A surgeon can particularly find the surgeon's needle holder 10 useful while tying a suture knot. Typically, the surgeon uses a needle driver to drive a curved suture needle (not numbered) into and out of the incision or organ being sutured. After the needle tip has emerged from the incision or organ, the surgeon grasps the suture needle with the needle driver itself or a second needle grasping device, such as suture forceps, and pulls the suture through the path made by the suture needle. The surgeon then typically uses the needle driver to make the next loop (transferring the needle back to the needle driver, if necessary). When the surgeon is satisfied that a sufficient number of loops have been made in this fashion, he or she tightens the loops by pulling on the suture and prepares to tie the knot.

It is usually at this time that the surgeon can typically prick himself or herself with the needle tip, because the surgeon needs both hands free from the needle to work a knot in the suture line and the suture needle is usually just left dangling in the air. Sometimes, the surgeon just needs his or her dominant hand to do the task normally requiring both hands. Here, the surgeon usually holds the needle with the index finger and thumb of the non-dominant hand and may accidentally prick the non-dominant hand while so holding the needle. To alleviate the risk caused by either of these procedures, the surgeon can use the surgeon's needle holder 10 to provide a place where the needle can be conveniently and safely secured out of the surgeon's way while tying the knot.

More specifically, after the last loop is made, the surgeon can place the needle onto the magnetic planar surfaces 14 with the aid of the needle driver or suture forceps to safely and conveniently hold the needle out of the way. The surgeon by that safely frees up one hand and can then use one or both free hands to finish tying the suture knot in the manner well known in the art to surgeons. When the surgeon needs the needle again, he or she can remove it with the needle driver, or by hand, and continue a task or go to a next task requiring the needle. It will be appreciated that the surgeon's needle holder is not just useful to surgeons but will be useful to anyone who needs to temporarily and conveniently hold a needle safely out of the way while freely using one or both of their hands to do a task.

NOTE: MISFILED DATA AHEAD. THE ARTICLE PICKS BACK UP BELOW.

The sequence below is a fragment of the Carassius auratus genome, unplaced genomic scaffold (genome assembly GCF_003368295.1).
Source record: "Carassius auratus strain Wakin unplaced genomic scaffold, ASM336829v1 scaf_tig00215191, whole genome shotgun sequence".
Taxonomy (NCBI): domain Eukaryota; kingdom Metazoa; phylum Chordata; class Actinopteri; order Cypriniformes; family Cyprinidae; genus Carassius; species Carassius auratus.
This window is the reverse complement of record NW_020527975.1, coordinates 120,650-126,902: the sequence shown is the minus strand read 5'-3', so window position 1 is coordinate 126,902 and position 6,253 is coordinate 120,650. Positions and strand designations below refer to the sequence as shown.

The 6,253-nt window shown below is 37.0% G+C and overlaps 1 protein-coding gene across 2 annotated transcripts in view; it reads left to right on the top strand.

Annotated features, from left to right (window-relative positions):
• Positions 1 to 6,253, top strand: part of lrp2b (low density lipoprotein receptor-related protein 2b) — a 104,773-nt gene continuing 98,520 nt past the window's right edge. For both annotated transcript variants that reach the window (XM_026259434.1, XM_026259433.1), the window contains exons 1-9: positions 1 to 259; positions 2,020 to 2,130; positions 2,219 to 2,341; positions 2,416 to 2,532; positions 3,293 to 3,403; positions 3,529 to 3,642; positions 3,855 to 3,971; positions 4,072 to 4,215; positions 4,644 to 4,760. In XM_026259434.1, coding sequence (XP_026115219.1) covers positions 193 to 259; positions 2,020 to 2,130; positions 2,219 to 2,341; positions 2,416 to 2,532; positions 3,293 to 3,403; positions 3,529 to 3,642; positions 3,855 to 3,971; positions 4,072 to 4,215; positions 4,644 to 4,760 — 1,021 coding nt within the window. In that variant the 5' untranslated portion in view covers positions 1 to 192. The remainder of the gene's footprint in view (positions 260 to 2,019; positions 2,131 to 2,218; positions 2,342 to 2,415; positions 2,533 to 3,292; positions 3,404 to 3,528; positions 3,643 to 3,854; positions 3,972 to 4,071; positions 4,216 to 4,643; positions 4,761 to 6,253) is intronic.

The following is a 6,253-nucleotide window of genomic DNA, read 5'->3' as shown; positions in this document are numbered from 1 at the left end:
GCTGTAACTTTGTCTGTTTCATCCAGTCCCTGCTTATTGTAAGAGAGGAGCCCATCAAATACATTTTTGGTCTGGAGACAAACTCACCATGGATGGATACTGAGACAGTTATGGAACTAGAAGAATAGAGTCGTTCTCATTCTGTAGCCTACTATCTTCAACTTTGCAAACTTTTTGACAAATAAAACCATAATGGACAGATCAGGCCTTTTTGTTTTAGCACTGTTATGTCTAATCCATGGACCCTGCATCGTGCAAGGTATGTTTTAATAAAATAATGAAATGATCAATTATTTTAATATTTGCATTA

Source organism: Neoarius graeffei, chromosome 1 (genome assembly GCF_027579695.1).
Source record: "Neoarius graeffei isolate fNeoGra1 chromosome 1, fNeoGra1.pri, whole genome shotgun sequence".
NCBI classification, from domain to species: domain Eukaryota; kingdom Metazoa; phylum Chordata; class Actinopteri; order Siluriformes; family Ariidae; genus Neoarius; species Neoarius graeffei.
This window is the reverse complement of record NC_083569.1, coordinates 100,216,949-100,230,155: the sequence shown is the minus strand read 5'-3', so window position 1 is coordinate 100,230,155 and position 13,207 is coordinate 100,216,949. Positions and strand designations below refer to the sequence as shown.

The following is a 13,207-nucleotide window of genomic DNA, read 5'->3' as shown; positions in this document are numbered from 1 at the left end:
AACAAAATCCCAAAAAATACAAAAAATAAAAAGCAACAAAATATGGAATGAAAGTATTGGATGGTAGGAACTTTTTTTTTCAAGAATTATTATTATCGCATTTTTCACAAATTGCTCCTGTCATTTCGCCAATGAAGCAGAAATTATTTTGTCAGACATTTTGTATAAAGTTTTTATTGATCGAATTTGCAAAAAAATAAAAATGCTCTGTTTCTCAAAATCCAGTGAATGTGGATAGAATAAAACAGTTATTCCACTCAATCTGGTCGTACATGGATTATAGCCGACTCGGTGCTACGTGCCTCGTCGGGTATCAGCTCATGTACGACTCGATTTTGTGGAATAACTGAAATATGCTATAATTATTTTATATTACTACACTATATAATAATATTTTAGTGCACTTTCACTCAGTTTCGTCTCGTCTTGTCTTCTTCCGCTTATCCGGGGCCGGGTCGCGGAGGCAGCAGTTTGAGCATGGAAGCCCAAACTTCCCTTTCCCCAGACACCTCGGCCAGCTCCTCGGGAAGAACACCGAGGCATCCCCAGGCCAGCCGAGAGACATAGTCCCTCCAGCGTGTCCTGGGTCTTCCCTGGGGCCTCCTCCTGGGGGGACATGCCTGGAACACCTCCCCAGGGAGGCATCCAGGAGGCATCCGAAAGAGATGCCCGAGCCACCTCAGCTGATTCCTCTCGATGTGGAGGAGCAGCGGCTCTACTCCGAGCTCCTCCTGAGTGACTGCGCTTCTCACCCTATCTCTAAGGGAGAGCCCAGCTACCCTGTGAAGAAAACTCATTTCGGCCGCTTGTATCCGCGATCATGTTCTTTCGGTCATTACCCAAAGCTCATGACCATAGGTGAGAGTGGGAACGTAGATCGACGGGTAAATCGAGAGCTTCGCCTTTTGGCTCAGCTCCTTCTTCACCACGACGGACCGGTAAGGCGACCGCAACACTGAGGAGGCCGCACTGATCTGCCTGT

From the foregoing, it will be appreciated that a surgeon's needle holder is provided which reduces the likelihood of accidentally pricking oneself with a needle while handling the needle. It will be appreciated that the surgeon's needle holder can be worn on a phalanx of a finger or thumb and includes needle holding means for conveniently temporarily storing a needle safely out of the way of the wearer's hands to allow the wearer to freely use his hands with less likelihood of accidentally pricking himself with needle. It will further be appreciated that the surgeon's needle holder includes a protective shield located to one side of the needle holding means to protect the wearer from accidental pricking the finger or thumb upon which the surgeon's needle holder is worn with the needle when the needle is being placed onto, removed from, or held by the needle holding means.

While the above invention has been shown and described in detail in this application, it should be understood that this invention is not to be limited to the exact form disclosed and changes in detail and construction of the invention may be made without departing from the spirit thereof.

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Classifications
U.S. Classification2/21, 223/101
International ClassificationD05B91/04
Cooperative ClassificationD05B91/04
European ClassificationD05B91/04
Legal Events
DateCodeEventDescription
Nov 9, 1999REMIMaintenance fee reminder mailed
Apr 16, 2000LAPSLapse for failure to pay maintenance fees
Jun 27, 2000FPExpired due to failure to pay maintenance fee
Effective date: 20000416